on a poultry farm and keeping to a fish diet. In addition we are
assigned half a pound of ground beef a month — it is more like a paste
mixed with soy — half of mortadella (if we put it on a piece of bread,
we can eat it as a snack) and 10 eggs per capita monthly. And the beef
and the pork? And the lamb and the goat? So much inefficiency and
manipulation didn't affect our memories, because we know that there are
a lot of species in the seas, and there are also varieties of poultry
and different types of edible quadruped mammals.

It's true that there is a parallel State market which retails some of
the released products in national currency. But the prices are abusive
and only a minority can acquire them. Also coexistent are the ones
selling in foreign hard currency — the workers get paid a salary between
500 and 600 cuban pesos — where there's a variety of meats, and a kilo
of chicken costs $2.75 and a kilo of beef $9.50, but these prices are
equally high, therefore out of reach for the average Cuban, who has to
acquire the hard currency at 25 pesos for one CUC (equivalent to a
dollar) in the currency exchanges. On top of this we have to add that
not all of the stores sell these type of products and moreover, they are
not always available.
The butchers, who in spite of their mediocre salaries almost all wear
heavy gold chains — they look more like last generation rappers or
reggae performers — and drive cars that cost around the same (sometimes
more) than the ramshackle and stinky State meat markets where they work,
pass days or maybe weeks waiting for the merchandise to arrive at their
empty and impoverished retail establishments.

When the store is replenished there's a private party, because from the
day's work "by error of the smart scales" and "other moves" with the
suppliers, they will have enough merchandise left to auction on the
overpriced black market. But they are only the result or part of the
problem, which is the responsibility or irresponsibility of the
authorities. The same way they imposed on us the "walking catfish,"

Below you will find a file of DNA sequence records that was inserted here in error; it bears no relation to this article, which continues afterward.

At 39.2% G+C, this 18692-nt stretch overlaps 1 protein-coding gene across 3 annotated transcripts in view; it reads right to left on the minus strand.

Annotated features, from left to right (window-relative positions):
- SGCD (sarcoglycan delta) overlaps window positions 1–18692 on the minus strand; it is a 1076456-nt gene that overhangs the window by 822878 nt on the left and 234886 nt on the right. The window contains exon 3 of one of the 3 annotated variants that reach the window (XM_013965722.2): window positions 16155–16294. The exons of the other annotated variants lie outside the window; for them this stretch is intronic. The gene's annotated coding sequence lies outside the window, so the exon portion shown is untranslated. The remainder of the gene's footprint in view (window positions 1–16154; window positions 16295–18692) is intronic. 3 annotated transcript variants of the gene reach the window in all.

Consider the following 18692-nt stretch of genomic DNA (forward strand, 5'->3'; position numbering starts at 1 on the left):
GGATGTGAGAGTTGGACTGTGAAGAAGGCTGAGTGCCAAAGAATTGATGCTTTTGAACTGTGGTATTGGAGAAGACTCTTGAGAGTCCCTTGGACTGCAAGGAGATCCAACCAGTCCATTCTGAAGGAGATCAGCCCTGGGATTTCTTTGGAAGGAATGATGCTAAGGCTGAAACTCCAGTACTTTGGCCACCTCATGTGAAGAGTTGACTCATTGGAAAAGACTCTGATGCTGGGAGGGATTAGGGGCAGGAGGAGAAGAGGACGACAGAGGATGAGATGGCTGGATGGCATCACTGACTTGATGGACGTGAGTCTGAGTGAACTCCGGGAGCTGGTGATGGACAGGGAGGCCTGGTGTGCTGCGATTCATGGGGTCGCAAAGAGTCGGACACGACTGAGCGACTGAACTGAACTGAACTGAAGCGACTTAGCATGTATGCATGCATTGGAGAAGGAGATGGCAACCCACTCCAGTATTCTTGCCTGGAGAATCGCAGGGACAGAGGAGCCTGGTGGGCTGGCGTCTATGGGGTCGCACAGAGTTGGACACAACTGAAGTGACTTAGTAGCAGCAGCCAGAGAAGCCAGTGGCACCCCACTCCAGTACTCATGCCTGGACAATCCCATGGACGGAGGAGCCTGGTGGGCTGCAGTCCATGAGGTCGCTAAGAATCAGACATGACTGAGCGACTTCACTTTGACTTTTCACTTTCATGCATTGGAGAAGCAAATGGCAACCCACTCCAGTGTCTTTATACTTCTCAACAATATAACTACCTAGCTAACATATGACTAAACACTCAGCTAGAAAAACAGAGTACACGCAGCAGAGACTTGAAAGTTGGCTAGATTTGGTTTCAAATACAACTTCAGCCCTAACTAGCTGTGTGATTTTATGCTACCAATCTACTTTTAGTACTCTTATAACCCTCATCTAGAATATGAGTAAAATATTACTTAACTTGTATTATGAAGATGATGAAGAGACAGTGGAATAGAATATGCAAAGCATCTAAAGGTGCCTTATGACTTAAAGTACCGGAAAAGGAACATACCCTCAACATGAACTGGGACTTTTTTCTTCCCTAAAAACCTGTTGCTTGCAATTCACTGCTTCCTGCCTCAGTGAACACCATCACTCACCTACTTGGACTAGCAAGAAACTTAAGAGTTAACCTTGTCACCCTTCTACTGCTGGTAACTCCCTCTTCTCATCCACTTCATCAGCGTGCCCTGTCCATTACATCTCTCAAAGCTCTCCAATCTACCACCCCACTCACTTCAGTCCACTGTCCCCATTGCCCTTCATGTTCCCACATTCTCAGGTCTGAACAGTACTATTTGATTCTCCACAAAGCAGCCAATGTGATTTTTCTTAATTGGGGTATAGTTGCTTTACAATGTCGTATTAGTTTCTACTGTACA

meant to reduce our carnivorous cravings and like a terrestrial reptile
it "walks" into backyards, sewers and paddocks and feeds on, among other
things, feces and rats. God forbid! I don't consume it, but I know a lot
of my compatriots who actually do.
Cubans, who with our "bread diet" look "healthily plump," already forgot
the taste of beef, because here the cows, like in India, look like they
are sacred, at least for the common citizen. They not prevented "the
mad-cow" disease and the population "is mad" to recover its right to eat
meat in the daily diet or with the frequency they can afford to pay for
it — as it was before 1959 — not when the Cuban State decides the
frequency and the amounts we can consume.

It looks like beef and other delights, are lacking because of "the bad
governments" preceding them; thus the leaders "screwed it up" so
concerned are they about our health that they got rid of it to insure
our quality of life. Therefore, it is an acquired reflex that we must
prioritize the color red only to digest politics and ideology. These
nutritional limitations awakened our voracity for this vital food,
because all these years they tried to implant in us, with neither Yin
nor Yang, a vegetarian diet or macrobiotic without the right to respond
or to choose it; but as with the problems with the seafood and the fact
that we are an agricultural country, we also have difficulties with
vegetables, grains and cereals, they couldn't completely tame our taste
and eating preferences.

For that reason a lot of nationals don't care if the chicken is
genetically modified, if the fish was floating "meekly" on a black scum
and they assumed it was a donation from the British Petroleum; if we
women start growing beards or our husbands start having high voices, as
Evo Morales, the homophobic Bolivian President, said. Maybe some fellow
citizens, who look like they have their stomach in the frontal lobe and
their intelligence in "the elbow", when it comes to food, stress that "
it doesn't matter if the chicken has scales or the fish feathers, the
fact is that it is meat".

Translated by Adrian Rodriguez

June 27 2011

Gay Pride Parade in Havana / Yoani Sánchez

Gay Pride Parade in Havana / Yoani Sánchez
Translator: Unstated, Yoani Sánchez

Translator's note: This post is a longer version, written for the
Huffington Post, of the post that appeared in Yoani's blog today.
The Paseo del Prado displays its beautiful lion sculptures, cast from
the ammunition and weapons from our war of independence. When it opened
with its broad marble benches and bordering shade trees, it quickly
became a place for meetings and recreation. Part of its wide structure
was built exactly where the Wall of Havana once stood, dividing the
citadel within the walls from the city that grew up around it.

Today, this avenue runs between the historic town full of tourists and
the other part of the capital, a place of broken streets crowded with
people. The bronze felines, however, retain their nobility, the old
dream of grandeur that caressed the nation at the beginning of the
twentieth century.

The Prado, our Prado, also lived through times of outright neglect for
having been conceived and built during the Republic. When history was
re-written and the victors tinted the past in sepia not even the manes
and teeth of these statues were safe from the diatribe. Something so
central was forgotten, not by those walking by, who continued to visit
them, but from the official discourse. The wide roadway with its central
park was virtually never mentioned on any television program, nor were
recreational or political activities convened under the shade of its trees.